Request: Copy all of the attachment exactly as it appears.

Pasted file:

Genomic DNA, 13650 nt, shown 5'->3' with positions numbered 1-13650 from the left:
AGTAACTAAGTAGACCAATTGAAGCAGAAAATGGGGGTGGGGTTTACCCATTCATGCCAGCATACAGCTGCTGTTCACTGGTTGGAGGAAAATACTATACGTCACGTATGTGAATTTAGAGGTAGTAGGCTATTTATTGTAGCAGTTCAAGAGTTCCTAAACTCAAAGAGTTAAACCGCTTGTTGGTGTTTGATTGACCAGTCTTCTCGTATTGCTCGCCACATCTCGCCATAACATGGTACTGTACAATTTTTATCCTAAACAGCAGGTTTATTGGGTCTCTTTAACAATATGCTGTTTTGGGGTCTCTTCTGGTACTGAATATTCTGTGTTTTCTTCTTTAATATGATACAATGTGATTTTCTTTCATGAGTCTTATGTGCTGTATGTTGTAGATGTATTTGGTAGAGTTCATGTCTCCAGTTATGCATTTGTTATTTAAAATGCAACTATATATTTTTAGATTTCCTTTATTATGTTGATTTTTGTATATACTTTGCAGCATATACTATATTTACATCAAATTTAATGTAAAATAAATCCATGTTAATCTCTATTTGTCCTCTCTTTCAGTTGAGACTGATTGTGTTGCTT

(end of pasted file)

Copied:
Genomic DNA, 13650 nt, shown 5'->3' with positions numbered 1-13650 from the left:
AGTAACTAAGTAGACCAATTGAAGCAGAAAATGGGGGTGGGGTTTACCCATTCATGCCAGCATACAGCTGCTGTTCACTGGTTGGAGGAAAATACTATACGTCACGTATGTGAATTTAGAGGTAGTAGGCTATTTATTGTAGCAGTTCAAGAGTTCCTAAACTCAAAGAGTTAAACCGCTTGTTGGTGTTTGATTGACCAGTCTTCTCGTATTGCTCGCCACATCTCGCCATAACATGGTACTGTACAATTTTTATCCTAAACAGCAGGTTTATTGGGTCTCTTTAACAATATGCTGTTTTGGGGTCTCTTCTGGTACTGAATATTCTGTGTTTTCTTCTTTAATATGATACAATGTGATTTTCTTTCATGAGTCTTATGTGCTGTATGTTGTAGATGTATTTGGTAGAGTTCATGTCTCCAGTTATGCATTTGTTATTTAAAATGCAACTATATATTTTTAGATTTCCTTTATTATGTTGATTTTTGTATATACTTTGCAGCATATACTATATTTACATCAAATTTAATGTAAAATAAATCCATGTTAATCTCTATTTGTCCTCTCTTTCAGTTGAGACTGATTGTGTTGCTT